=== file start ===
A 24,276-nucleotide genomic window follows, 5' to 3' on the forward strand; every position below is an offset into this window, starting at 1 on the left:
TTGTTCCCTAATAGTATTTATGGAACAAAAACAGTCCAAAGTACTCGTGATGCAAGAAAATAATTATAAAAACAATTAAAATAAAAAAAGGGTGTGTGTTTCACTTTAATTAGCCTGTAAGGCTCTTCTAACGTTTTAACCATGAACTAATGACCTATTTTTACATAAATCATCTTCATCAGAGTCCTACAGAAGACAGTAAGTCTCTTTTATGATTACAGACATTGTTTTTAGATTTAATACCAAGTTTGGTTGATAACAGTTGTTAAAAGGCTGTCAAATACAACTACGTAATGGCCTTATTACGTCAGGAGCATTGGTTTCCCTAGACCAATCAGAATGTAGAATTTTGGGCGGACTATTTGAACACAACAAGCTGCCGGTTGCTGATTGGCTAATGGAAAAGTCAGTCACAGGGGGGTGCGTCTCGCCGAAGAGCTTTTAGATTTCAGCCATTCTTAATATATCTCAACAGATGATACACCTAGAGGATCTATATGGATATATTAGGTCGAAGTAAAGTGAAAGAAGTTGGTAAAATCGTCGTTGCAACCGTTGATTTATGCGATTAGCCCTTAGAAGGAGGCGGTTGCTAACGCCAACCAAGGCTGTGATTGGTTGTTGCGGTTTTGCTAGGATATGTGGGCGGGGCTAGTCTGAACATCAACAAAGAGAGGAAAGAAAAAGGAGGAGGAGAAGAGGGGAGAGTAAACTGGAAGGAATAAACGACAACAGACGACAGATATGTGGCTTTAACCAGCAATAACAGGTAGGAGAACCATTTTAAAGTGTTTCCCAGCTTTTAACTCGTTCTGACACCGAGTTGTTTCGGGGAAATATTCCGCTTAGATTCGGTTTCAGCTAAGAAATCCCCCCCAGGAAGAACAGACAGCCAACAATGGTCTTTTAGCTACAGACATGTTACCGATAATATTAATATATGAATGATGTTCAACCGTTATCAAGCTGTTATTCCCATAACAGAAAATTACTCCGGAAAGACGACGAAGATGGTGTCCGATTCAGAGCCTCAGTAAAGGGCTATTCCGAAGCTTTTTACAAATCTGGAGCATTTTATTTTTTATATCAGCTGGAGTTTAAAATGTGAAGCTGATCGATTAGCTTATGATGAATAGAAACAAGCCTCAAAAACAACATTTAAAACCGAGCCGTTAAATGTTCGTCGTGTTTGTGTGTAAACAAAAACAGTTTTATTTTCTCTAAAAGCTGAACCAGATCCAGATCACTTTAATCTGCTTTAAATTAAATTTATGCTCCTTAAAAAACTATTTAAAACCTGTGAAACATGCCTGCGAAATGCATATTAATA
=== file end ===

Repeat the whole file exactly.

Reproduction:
A 24,276-nucleotide genomic window follows, 5' to 3' on the forward strand; every position below is an offset into this window, starting at 1 on the left:
TTGTTCCCTAATAGTATTTATGGAACAAAAACAGTCCAAAGTACTCGTGATGCAAGAAAATAATTATAAAAACAATTAAAATAAAAAAAGGGTGTGTGTTTCACTTTAATTAGCCTGTAAGGCTCTTCTAACGTTTTAACCATGAACTAATGACCTATTTTTACATAAATCATCTTCATCAGAGTCCTACAGAAGACAGTAAGTCTCTTTTATGATTACAGACATTGTTTTTAGATTTAATACCAAGTTTGGTTGATAACAGTTGTTAAAAGGCTGTCAAATACAACTACGTAATGGCCTTATTACGTCAGGAGCATTGGTTTCCCTAGACCAATCAGAATGTAGAATTTTGGGCGGACTATTTGAACACAACAAGCTGCCGGTTGCTGATTGGCTAATGGAAAAGTCAGTCACAGGGGGGTGCGTCTCGCCGAAGAGCTTTTAGATTTCAGCCATTCTTAATATATCTCAACAGATGATACACCTAGAGGATCTATATGGATATATTAGGTCGAAGTAAAGTGAAAGAAGTTGGTAAAATCGTCGTTGCAACCGTTGATTTATGCGATTAGCCCTTAGAAGGAGGCGGTTGCTAACGCCAACCAAGGCTGTGATTGGTTGTTGCGGTTTTGCTAGGATATGTGGGCGGGGCTAGTCTGAACATCAACAAAGAGAGGAAAGAAAAAGGAGGAGGAGAAGAGGGGAGAGTAAACTGGAAGGAATAAACGACAACAGACGACAGATATGTGGCTTTAACCAGCAATAACAGGTAGGAGAACCATTTTAAAGTGTTTCCCAGCTTTTAACTCGTTCTGACACCGAGTTGTTTCGGGGAAATATTCCGCTTAGATTCGGTTTCAGCTAAGAAATCCCCCCCAGGAAGAACAGACAGCCAACAATGGTCTTTTAGCTACAGACATGTTACCGATAATATTAATATATGAATGATGTTCAACCGTTATCAAGCTGTTATTCCCATAACAGAAAATTACTCCGGAAAGACGACGAAGATGGTGTCCGATTCAGAGCCTCAGTAAAGGGCTATTCCGAAGCTTTTTACAAATCTGGAGCATTTTATTTTTTATATCAGCTGGAGTTTAAAATGTGAAGCTGATCGATTAGCTTATGATGAATAGAAACAAGCCTCAAAAACAACATTTAAAACCGAGCCGTTAAATGTTCGTCGTGTTTGTGTGTAAACAAAAACAGTTTTATTTTCTCTAAAAGCTGAACCAGATCCAGATCACTTTAATCTGCTTTAAATTAAATTTATGCTCCTTAAAAAACTATTTAAAACCTGTGAAACATGCCTGCGAAATGCATATTAATA